Hold your temper because it could trigger a heart attack.
The risk of heart attack is 8.5 times greater in the two hours following a burst of intense anger.
The higher risk is not just confined to when you are angry. It lasts for two hours after the outburst.
In the study in the University of Sydney “anger” was qualified as 5 and above on a scale of 1-7.
Very angry was described as a scale where the body is tense with clenched fists or teeth and ready to burst up to the point where the person is “enraged, out of control, throwing objects”.
Arguments with family members (29pc) or with others (42pc) work anger (14pc) and road rage (14pc) where the most common triggers, according to Dr Thomas Buckley at the University of Sydney School of Nursing.
“The data also revealed that episodes of anxiety can also make you more likely to have heart attack,” he added.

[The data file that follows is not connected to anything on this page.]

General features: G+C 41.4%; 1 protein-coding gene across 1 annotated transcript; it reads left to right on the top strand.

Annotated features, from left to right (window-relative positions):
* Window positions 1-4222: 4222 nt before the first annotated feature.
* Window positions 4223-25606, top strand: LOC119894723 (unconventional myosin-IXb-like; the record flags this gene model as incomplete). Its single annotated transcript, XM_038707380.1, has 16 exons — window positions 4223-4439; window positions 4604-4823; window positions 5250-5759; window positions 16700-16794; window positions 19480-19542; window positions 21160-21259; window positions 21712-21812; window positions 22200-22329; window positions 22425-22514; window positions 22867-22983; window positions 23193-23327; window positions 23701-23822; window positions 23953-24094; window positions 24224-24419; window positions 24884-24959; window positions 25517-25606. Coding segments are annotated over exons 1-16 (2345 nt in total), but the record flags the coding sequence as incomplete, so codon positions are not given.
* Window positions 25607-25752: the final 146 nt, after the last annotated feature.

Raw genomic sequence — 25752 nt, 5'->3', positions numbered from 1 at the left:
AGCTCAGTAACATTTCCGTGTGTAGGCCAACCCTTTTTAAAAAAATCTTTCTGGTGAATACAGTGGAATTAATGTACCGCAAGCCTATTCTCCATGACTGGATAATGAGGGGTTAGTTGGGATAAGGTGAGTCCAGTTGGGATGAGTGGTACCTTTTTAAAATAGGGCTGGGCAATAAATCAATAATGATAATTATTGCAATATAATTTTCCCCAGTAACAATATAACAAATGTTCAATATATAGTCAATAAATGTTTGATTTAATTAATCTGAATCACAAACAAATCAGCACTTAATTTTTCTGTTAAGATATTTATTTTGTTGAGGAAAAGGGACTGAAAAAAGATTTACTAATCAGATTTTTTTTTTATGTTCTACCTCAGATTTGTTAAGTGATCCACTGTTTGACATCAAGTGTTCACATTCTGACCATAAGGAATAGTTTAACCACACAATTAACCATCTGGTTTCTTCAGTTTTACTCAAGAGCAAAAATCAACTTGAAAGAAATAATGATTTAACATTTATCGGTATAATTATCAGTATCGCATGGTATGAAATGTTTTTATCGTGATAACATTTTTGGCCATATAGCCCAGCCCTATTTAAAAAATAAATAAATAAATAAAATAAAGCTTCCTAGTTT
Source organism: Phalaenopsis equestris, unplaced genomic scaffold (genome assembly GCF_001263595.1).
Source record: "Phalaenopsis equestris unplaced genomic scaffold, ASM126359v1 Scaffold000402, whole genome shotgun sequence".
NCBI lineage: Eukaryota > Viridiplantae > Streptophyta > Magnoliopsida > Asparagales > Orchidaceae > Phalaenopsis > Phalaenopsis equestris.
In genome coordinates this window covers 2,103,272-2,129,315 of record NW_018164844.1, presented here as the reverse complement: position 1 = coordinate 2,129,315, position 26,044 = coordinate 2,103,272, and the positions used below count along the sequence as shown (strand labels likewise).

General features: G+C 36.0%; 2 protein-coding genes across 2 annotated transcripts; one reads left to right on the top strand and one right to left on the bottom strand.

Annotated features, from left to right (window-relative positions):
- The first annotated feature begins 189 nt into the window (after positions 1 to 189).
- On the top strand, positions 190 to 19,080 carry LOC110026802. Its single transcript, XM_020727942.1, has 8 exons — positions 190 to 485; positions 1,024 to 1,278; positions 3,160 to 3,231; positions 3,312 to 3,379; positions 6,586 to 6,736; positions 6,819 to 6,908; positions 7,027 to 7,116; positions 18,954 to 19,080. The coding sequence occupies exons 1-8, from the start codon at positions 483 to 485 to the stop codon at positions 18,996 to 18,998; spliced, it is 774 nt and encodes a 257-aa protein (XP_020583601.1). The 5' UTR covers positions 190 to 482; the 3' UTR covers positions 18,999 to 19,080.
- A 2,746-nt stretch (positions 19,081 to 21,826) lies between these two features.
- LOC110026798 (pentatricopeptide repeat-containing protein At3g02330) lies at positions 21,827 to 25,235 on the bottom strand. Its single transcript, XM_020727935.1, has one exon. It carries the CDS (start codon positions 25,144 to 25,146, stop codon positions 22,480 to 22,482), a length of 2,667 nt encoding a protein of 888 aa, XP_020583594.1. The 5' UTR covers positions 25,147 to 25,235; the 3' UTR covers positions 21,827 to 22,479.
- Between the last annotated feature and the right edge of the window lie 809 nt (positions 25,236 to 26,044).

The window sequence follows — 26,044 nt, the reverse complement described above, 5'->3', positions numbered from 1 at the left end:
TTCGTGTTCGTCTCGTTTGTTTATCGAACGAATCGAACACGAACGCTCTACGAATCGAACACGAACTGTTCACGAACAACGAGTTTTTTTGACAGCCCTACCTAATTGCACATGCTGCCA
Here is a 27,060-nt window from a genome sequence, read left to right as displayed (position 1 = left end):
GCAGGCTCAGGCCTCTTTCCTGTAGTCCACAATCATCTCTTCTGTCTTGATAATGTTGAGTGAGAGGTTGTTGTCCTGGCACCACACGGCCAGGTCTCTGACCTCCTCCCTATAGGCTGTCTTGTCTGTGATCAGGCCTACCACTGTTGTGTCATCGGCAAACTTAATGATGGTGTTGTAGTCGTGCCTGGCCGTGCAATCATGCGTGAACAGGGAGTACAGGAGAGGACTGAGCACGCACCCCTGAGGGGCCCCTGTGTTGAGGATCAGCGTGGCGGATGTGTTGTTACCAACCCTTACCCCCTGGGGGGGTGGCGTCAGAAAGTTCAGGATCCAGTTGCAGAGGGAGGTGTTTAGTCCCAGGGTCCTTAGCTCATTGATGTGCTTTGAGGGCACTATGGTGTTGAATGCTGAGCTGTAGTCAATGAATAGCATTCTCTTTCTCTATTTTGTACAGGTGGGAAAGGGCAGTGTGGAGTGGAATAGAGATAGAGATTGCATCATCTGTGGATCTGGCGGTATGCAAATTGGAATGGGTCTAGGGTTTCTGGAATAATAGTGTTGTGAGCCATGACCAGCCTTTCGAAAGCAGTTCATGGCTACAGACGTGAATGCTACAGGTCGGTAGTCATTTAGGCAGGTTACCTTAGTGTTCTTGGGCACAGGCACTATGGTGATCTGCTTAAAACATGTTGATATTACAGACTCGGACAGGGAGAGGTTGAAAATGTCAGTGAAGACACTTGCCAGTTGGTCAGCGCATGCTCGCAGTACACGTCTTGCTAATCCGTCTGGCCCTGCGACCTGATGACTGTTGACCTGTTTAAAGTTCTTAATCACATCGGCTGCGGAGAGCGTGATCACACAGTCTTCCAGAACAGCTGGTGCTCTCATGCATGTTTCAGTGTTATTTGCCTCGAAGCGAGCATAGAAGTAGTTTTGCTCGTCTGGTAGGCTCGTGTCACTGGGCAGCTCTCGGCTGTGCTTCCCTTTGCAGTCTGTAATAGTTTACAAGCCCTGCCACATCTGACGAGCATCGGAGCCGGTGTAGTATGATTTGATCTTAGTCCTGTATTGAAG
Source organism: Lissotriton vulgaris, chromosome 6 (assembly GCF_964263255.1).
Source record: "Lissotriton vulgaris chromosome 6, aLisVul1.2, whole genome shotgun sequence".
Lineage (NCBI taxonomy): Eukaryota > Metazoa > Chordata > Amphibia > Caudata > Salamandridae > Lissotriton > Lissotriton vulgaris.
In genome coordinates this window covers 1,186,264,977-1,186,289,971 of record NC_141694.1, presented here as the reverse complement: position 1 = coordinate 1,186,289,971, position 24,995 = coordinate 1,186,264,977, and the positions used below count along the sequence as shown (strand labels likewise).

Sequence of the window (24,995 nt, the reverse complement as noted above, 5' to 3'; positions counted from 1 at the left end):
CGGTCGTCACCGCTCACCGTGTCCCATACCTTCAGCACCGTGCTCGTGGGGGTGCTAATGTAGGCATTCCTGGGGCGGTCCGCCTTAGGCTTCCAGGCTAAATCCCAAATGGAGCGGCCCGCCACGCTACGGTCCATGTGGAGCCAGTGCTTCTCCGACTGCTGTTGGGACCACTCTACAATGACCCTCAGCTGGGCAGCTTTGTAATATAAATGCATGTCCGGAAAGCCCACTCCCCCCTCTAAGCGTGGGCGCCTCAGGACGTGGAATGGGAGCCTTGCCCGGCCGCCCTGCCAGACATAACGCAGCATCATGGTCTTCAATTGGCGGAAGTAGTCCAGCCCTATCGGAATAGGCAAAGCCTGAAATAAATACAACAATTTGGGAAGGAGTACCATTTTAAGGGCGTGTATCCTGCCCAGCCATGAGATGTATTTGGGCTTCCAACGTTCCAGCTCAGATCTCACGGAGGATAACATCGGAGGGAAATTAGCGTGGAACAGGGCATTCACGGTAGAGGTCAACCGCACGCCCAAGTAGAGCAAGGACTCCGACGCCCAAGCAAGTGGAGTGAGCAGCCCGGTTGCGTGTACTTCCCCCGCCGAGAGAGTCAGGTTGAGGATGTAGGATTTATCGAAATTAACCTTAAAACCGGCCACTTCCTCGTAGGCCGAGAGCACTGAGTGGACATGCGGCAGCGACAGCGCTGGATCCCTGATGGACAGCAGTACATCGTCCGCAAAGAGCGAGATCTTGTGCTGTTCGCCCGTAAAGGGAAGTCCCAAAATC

“High levels of anxiety were associated with a 9.5 fold increased risk of triggering a heart attack in the two hours after the anxiety episode.”
He explained that the anger or anxiety leads to increased heart rate, blood pressure, a tightening of blood vessels and increased clotting which are all associated with heart attack.
“Our findings highlight the need to consider strategies to protect individuals most at risk during times of acute anger,” he stressed.
Senior author Professor Geoffrey Tofler, Preventive Cardiology, University of Sydney suggested that the risks could be lessened by stress reduction training to reduce the frequency and intensity of anger episodes.
Improving general health by minimising blood pressure and high cholesterol or giving up smoking would also help.
“Our research suggests that when managing a person with heart disease or in preventing heart disease in others, a person’s frequency of anger and anxiety should also be assessed and be part of helping individuals to take care of themselves.
“Our message to people is they need to be aware that a burst of severe anger or anxiety could lead to a coronary event, so consider preventative strategies where possible,” Dr Tofler said.
The study is published in the European Heart Journal: Acute Cardiovascular Care.